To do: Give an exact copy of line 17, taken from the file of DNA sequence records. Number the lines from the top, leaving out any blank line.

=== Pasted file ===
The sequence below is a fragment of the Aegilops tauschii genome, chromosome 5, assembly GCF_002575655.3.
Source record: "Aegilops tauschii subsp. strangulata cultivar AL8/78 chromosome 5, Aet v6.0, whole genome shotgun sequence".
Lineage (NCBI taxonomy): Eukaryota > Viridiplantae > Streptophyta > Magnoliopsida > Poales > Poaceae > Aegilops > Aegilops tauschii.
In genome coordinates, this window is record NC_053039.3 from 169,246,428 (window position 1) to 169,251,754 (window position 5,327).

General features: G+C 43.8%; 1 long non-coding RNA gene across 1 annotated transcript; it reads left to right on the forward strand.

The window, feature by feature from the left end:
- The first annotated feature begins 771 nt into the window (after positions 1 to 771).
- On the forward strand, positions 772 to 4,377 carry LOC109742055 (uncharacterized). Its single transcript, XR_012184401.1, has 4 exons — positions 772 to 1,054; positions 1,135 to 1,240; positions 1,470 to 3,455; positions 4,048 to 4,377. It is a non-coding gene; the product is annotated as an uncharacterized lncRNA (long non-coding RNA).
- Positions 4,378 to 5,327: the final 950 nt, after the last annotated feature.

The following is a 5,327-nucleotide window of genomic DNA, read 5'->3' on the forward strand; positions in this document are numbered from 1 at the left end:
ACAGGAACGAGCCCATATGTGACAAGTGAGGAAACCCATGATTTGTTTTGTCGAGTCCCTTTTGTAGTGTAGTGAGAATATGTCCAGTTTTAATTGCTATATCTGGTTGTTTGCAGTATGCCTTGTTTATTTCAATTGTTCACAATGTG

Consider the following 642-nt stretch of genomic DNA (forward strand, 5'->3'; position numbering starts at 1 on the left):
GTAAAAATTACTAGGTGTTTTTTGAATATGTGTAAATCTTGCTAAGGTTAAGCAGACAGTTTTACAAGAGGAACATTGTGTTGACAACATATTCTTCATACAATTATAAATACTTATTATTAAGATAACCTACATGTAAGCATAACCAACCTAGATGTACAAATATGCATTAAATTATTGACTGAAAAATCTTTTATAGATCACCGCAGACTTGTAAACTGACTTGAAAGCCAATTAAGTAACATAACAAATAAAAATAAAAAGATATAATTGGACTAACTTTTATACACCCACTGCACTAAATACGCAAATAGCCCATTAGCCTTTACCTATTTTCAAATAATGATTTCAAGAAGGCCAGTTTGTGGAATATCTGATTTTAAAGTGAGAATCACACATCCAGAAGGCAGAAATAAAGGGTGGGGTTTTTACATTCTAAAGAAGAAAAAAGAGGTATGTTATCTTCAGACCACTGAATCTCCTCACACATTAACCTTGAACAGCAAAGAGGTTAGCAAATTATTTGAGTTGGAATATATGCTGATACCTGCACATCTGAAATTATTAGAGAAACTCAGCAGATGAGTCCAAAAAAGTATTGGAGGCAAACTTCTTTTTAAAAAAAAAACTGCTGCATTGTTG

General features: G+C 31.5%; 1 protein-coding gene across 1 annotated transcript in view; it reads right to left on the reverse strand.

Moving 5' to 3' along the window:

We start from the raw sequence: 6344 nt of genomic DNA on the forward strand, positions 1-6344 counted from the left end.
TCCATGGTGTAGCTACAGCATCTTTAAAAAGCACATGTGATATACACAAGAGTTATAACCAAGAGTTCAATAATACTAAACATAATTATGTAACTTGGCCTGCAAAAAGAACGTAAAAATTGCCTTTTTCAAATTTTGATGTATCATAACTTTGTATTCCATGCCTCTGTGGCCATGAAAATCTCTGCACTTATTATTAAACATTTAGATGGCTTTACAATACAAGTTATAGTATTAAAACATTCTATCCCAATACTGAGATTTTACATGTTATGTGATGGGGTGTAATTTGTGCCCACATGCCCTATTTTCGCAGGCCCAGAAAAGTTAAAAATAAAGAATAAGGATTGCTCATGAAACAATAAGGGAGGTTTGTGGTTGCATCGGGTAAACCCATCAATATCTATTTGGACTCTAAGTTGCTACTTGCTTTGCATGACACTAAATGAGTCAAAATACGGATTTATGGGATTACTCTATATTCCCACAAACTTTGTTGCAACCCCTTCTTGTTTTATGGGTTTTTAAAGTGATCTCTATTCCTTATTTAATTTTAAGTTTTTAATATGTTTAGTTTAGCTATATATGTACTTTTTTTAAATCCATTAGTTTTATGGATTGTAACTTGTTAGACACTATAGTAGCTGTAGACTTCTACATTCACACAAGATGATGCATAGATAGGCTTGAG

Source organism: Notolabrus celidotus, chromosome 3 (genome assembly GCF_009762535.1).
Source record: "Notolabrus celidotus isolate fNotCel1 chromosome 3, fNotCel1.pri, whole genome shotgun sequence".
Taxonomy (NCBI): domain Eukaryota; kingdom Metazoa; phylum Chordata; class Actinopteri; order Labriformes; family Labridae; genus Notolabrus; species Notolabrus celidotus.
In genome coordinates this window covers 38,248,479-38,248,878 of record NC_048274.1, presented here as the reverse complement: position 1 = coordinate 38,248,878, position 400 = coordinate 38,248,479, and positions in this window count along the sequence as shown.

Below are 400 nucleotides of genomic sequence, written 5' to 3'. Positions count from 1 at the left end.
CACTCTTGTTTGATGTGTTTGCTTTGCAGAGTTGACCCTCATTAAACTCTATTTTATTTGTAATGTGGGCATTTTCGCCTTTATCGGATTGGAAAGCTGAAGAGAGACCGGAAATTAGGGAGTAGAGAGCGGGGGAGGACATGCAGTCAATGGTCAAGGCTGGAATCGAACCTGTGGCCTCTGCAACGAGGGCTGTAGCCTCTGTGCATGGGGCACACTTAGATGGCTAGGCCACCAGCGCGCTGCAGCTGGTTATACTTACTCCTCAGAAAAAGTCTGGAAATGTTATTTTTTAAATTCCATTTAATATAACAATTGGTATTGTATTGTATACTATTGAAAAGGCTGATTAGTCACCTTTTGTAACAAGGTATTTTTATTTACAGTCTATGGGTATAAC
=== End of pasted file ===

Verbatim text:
TCCATGGTGTAGCTACAGCATCTTTAAAAAGCACATGTGATATACACAAGAGTTATAACCAAGAGTTCAATAATACTAAACATAATTATGTAACTTGGCCTGCAAAAAGAACGTAAAAATTGCCTTTTTCAAATTTTGATGTATCATAACTTTGTATTCCATGCCTCTGTGGCCATGAAAATCTCTGCACTTATTATTAAACATTTAGATGGCTTTACAATACAAGTTATAGTATTAAAACATTCTATCCCAATACTGAGATTTTACATGTTATGTGATGGGGTGTAATTTGTGCCCACATGCCCTATTTTCGCAGGCCCAGAAAAGTTAAAAATAAAGAATAAGGATTGCTCATGAAACAATAAGGGAGGTTTGTGGTTGCATCGGGTAAACCCATCAATATCTATTTGGACTCTAAGTTGCTACTTGCTTTGCATGACACTAAATGAGTCAAAATACGGATTTATGGGATTACTCTATATTCCCACAAACTTTGTTGCAACCCCTTCTTGTTTTATGGGTTTTTAAAGTGATCTCTATTCCTTATTTAATTTTAAGTTTTTAATATGTTTAGTTTAGCTATATATGTACTTTTTTTAAATCCATTAGTTTTATGGATTGTAACTTGTTAGACACTATAGTAGCTGTAGACTTCTACATTCACACAAGATGATGCATAGATAGGCTTGAG